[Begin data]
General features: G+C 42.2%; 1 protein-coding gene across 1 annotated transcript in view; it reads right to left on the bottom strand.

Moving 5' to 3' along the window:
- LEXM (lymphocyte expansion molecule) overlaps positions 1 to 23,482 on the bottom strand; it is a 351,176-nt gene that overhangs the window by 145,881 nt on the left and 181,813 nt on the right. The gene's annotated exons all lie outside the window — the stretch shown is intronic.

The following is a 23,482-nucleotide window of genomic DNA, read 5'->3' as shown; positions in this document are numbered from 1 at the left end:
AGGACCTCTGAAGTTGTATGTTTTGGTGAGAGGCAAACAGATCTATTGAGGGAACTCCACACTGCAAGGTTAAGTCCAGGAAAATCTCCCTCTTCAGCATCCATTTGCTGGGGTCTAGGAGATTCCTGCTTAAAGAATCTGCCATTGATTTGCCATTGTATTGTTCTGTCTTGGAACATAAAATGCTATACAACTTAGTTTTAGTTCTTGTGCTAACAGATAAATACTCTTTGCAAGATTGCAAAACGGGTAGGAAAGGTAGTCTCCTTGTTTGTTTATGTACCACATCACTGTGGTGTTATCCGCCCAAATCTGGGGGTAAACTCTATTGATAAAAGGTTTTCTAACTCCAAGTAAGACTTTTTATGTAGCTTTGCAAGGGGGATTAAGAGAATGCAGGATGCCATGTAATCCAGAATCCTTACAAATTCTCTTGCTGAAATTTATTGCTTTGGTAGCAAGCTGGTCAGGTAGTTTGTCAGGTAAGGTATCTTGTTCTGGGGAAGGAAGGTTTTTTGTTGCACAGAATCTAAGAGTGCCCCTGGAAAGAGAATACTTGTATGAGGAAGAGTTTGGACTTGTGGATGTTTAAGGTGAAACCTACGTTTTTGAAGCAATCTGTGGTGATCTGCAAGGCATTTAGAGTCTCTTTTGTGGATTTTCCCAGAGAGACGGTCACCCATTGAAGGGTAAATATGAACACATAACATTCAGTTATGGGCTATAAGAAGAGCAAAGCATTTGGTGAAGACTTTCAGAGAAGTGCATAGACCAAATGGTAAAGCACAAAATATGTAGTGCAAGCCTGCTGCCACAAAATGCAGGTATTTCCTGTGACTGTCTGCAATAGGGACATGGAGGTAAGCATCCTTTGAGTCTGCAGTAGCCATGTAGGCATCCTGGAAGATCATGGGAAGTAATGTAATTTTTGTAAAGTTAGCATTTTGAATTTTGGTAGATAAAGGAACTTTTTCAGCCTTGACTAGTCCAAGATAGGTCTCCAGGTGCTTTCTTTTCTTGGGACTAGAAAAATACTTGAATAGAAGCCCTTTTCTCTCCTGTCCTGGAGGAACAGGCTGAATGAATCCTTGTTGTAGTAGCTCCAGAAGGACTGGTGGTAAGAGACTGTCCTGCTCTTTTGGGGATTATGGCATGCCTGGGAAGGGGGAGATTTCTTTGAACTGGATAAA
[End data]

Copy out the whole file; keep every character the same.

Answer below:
General features: G+C 42.2%; 1 protein-coding gene across 1 annotated transcript in view; it reads right to left on the bottom strand.

Moving 5' to 3' along the window:
- LEXM (lymphocyte expansion molecule) overlaps positions 1 to 23,482 on the bottom strand; it is a 351,176-nt gene that overhangs the window by 145,881 nt on the left and 181,813 nt on the right. The gene's annotated exons all lie outside the window — the stretch shown is intronic.

The following is a 23,482-nucleotide window of genomic DNA, read 5'->3' as shown; positions in this document are numbered from 1 at the left end:
AGGACCTCTGAAGTTGTATGTTTTGGTGAGAGGCAAACAGATCTATTGAGGGAACTCCACACTGCAAGGTTAAGTCCAGGAAAATCTCCCTCTTCAGCATCCATTTGCTGGGGTCTAGGAGATTCCTGCTTAAAGAATCTGCCATTGATTTGCCATTGTATTGTTCTGTCTTGGAACATAAAATGCTATACAACTTAGTTTTAGTTCTTGTGCTAACAGATAAATACTCTTTGCAAGATTGCAAAACGGGTAGGAAAGGTAGTCTCCTTGTTTGTTTATGTACCACATCACTGTGGTGTTATCCGCCCAAATCTGGGGGTAAACTCTATTGATAAAAGGTTTTCTAACTCCAAGTAAGACTTTTTATGTAGCTTTGCAAGGGGGATTAAGAGAATGCAGGATGCCATGTAATCCAGAATCCTTACAAATTCTCTTGCTGAAATTTATTGCTTTGGTAGCAAGCTGGTCAGGTAGTTTGTCAGGTAAGGTATCTTGTTCTGGGGAAGGAAGGTTTTTTGTTGCACAGAATCTAAGAGTGCCCCTGGAAAGAGAATACTTGTATGAGGAAGAGTTTGGACTTGTGGATGTTTAAGGTGAAACCTACGTTTTTGAAGCAATCTGTGGTGATCTGCAAGGCATTTAGAGTCTCTTTTGTGGATTTTCCCAGAGAGACGGTCACCCATTGAAGGGTAAATATGAACACATAACATTCAGTTATGGGCTATAAGAAGAGCAAAGCATTTGGTGAAGACTTTCAGAGAAGTGCATAGACCAAATGGTAAAGCACAAAATATGTAGTGCAAGCCTGCTGCCACAAAATGCAGGTATTTCCTGTGACTGTCTGCAATAGGGACATGGAGGTAAGCATCCTTTGAGTCTGCAGTAGCCATGTAGGCATCCTGGAAGATCATGGGAAGTAATGTAATTTTTGTAAAGTTAGCATTTTGAATTTTGGTAGATAAAGGAACTTTTTCAGCCTTGACTAGTCCAAGATAGGTCTCCAGGTGCTTTCTTTTCTTGGGACTAGAAAAATACTTGAATAGAAGCCCTTTTCTCTCCTGTCCTGGAGGAACAGGCTGAATGAATCCTTGTTGTAGTAGCTCCAGAAGGACTGGTGGTAAGAGACTGTCCTGCTCTTTTGGGGATTATGGCATGCCTGGGAAGGGGGAGATTTCTTTGAACTGGATAAA